CROI 2019 Abstract eBook

Abstract eBook

Poster Abstracts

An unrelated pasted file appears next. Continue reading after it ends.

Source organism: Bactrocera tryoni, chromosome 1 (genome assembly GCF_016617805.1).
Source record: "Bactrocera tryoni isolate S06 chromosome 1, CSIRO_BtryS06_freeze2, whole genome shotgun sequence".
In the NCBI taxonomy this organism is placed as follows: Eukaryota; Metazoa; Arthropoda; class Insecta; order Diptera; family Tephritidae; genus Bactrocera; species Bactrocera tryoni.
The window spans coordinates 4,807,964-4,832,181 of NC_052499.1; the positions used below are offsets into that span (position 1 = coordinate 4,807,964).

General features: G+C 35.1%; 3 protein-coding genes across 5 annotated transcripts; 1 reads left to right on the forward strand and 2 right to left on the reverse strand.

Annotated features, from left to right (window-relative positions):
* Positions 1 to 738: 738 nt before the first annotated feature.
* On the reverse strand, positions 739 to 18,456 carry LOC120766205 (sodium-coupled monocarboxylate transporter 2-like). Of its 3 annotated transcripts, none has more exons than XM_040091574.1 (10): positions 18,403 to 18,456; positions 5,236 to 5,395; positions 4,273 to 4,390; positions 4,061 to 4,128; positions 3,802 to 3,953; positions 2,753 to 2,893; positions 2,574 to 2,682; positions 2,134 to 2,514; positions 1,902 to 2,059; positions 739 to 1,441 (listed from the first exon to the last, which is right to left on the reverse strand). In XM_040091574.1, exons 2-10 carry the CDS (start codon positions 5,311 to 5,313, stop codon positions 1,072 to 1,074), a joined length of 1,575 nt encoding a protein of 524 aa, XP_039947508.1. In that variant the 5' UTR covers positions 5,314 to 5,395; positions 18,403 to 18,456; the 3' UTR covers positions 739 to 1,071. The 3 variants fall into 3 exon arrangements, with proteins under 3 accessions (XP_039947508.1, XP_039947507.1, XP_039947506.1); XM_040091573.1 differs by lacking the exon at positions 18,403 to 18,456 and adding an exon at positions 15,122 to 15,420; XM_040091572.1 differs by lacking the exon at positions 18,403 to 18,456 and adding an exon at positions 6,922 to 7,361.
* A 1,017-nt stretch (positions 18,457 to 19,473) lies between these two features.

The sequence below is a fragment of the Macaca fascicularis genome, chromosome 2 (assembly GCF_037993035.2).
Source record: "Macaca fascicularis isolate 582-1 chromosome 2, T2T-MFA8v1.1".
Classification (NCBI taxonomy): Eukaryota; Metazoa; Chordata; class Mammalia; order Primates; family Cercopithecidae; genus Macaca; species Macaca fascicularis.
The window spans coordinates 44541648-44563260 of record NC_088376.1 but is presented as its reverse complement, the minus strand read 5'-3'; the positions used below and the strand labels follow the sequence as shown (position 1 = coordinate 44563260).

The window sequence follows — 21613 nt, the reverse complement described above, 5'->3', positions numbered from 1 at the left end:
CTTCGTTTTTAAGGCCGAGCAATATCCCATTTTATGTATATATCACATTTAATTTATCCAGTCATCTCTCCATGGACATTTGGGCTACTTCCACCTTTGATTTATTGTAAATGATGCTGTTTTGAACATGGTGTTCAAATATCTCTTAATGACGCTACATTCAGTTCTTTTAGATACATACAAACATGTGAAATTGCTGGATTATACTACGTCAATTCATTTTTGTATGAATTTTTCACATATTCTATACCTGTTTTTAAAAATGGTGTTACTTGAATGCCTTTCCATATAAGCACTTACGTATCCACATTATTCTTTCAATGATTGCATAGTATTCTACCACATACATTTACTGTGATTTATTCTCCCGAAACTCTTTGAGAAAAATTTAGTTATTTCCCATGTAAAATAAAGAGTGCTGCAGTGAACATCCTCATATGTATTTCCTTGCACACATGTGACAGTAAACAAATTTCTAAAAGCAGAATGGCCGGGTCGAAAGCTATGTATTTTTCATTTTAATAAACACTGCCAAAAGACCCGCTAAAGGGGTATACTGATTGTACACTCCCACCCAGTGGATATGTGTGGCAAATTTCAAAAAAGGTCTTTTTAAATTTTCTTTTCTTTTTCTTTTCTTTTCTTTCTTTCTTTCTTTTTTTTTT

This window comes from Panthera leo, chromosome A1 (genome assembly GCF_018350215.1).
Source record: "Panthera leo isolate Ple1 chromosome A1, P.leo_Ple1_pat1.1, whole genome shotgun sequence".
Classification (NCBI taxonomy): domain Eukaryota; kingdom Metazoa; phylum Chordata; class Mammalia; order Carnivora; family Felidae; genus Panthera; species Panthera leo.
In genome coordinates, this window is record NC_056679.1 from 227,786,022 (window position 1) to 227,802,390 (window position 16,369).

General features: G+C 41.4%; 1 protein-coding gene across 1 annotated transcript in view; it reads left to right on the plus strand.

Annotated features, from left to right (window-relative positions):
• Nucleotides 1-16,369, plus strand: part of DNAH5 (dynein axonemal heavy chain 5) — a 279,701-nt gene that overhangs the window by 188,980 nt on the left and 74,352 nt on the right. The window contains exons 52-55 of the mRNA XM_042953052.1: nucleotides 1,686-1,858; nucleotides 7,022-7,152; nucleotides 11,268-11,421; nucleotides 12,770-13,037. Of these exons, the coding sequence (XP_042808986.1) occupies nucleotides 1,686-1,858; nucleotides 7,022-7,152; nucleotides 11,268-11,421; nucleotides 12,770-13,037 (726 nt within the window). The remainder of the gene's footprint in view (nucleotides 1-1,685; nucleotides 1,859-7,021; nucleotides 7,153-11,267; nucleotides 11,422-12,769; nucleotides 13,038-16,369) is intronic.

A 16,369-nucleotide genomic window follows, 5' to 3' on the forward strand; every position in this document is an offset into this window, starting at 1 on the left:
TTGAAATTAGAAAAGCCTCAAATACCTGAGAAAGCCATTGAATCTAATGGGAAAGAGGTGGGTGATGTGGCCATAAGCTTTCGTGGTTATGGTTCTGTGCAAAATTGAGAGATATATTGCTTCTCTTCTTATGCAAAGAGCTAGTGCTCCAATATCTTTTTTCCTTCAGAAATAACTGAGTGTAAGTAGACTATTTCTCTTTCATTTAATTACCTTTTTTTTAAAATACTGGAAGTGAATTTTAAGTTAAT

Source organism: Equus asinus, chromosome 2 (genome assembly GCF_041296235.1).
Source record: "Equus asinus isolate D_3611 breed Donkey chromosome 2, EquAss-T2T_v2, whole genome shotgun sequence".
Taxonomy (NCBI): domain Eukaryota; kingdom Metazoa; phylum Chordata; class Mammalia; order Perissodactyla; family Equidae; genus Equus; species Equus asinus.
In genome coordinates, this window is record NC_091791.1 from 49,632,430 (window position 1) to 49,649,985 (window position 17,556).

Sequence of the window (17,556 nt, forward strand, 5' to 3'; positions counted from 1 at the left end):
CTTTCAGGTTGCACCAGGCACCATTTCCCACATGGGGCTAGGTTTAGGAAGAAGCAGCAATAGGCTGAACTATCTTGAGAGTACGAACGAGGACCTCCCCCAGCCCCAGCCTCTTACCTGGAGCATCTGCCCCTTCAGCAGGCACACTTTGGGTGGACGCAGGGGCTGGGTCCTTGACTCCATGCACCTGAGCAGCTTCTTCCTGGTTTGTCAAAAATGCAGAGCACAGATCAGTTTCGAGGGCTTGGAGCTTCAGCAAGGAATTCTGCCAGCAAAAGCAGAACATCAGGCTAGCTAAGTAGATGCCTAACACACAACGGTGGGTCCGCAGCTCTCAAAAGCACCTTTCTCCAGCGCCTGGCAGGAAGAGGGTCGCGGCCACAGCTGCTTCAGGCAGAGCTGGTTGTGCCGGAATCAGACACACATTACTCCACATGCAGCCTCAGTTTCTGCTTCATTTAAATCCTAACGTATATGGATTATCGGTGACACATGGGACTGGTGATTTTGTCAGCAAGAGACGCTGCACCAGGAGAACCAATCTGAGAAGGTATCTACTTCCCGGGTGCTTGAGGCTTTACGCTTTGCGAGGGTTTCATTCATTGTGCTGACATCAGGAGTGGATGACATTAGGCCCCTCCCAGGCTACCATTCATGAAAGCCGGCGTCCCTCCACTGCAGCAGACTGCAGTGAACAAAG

sorted subset to quantify the copy numbers of intact proviruses. Viral RNA from culture wells was sequenced to assess the clonality of the subset cells. Results: The frequencies of viral outgrowth calculated from p24 ELISAs were compared to the frequencies of intact proviral DNA copies we calculated, allowing us to estimate that on average only 3% of intact proviruses can be induced by multiple rounds of global T-cell activation. Each memory subset contained similar numbers of copies of intact proviruses per million cells. We observed different levels of viral outgrowth from different subsets at different stimulation timepoints, indicating significant patient-to-patient variability and no trend in viral inducibility from each subset. Conclusion: In this study, we investigated different resting CD4+ T cell subsets and their relationships with proviral integration and expression. We observed no enrichment of intact proviruses in any specific subset nor any correlation between the inducibility of intact proviruses and memory subset phenotype. Furthermore, we observed significant plasticity among the canonical defining memory subset surface markers and saw significant patient-to-patient variability that abrogated any potential trend seen between subset and inducibility and complicates the vision for a targeted cure approach based on T-cell subsets. 369 PKC AGONIST EXPOSURE SUFFICIENT TO ACTIVATE T CELLS IN VIVO ALSO CAUSES COAGULOPATHY Chelsea Snyder , Alivelu Irrinki, Ryan McFadden, Jasmine Kaur, Bally Randhawa, Hoa Truong, Daniel Soohoo, Chad Greco, Dymtro Kornyeyev, Eric Hu, Helen Yu, Bernard Murray, Leigh Ann Burns-Naas, Tomas Cihlar, Jeffrey Murry Gilead Sciences, Inc, Foster City, CA, USA Background: Activation of latent HIV reservoir is part of a strategy for HIV cure as it should enable the elimination of infected cells by immune-mediated clearance mechanisms and facilitate long-term remission or cure. Protein kinase C (PKC) agonists are highly effective at activating latent HIV. However, effective use of PKC agonists is limited by their severe toxicity, with a mechanism not clearly elucidated. Methods: A novel small-molecule PKC agonist, C-232A, was identified and characterized in vitro and in vivo. PKC activation was assessed by fluorescent microscopy of GFP-labeled PKC in A549 cells. Resting CD4 T cells from ART- suppressed HIV-infected donors were treated with C-232A and HIV RNA in culture supernatants was assessed by qPCR. Flow cytometry was used to quantify CD62P on platelets and CD69 on T cells in whole blood. Dose escalation studies were performed in both rats and rhesus macaques. Activation markers and cytokines were measured by flow cytometry, quantitative PCR and multiplex immunoassay. Investigational toxicology endpoints were assessed, including hematology, coagulation and anatomic pathology. Results: C-232A induced PKC translocation from the cytoplasm to cellular membranes, consistent with PKC agonist activity. HIV transcription was activated ex vivo to the same magnitude as seen with prostratin, but with 5-fold higher potency. IV infusion of C-232A in rhesus macaques induced dose dependent expression of CD69 on T cells. However, similar to other PKC agonists, dose levels sufficient to activate >50% of T cells in vivo also caused a rapid onset of moribundity in treated animals. Toxicity was mediated by platelet activation and ultimately manifested in disseminated intravascular coagulation, a lethal coagulopathy marked by consumption of clotting factors, thrombus formation and hemorrhage. Using a whole blood in vitro assay, dose-dependent platelet activation has been observed across multiple chemical series of PKC agonists at doses similar to those that activate T cells. Consistent with this data, expression of several PKC isoforms has been confirmed in platelets. Conclusion: Platelet activation is a critical safety liability associated with PKC agonists and should be carefully monitored in any preclinical or clinical studies. In addition, the developed in vitro screening tools should facilitate structure- based design of novel PKC agonists with improved activity in T cells and minimal platelet activation. 370 ACTIVATION OF HIV-SPECIFIC CD8+ T CELLS FROM HIV+ DONORS BY VESATOLIMOD Renee R. Ram , Tiffany Barnes, Paul Duatschek, Michael E. Abram, Romas Geleziunas, Joseph Hesselgesser, Christian Callebaut Gilead Sciences, Inc, Foster City, CA, USA Background: Vesatolimod (GS-9620) is a Toll Like Receptor 7 (TLR7) agonist that directly activates human pDCs, B lymphocytes, and induces the production of cytokines such as type I interferon. GS-9620 is currently being evaluated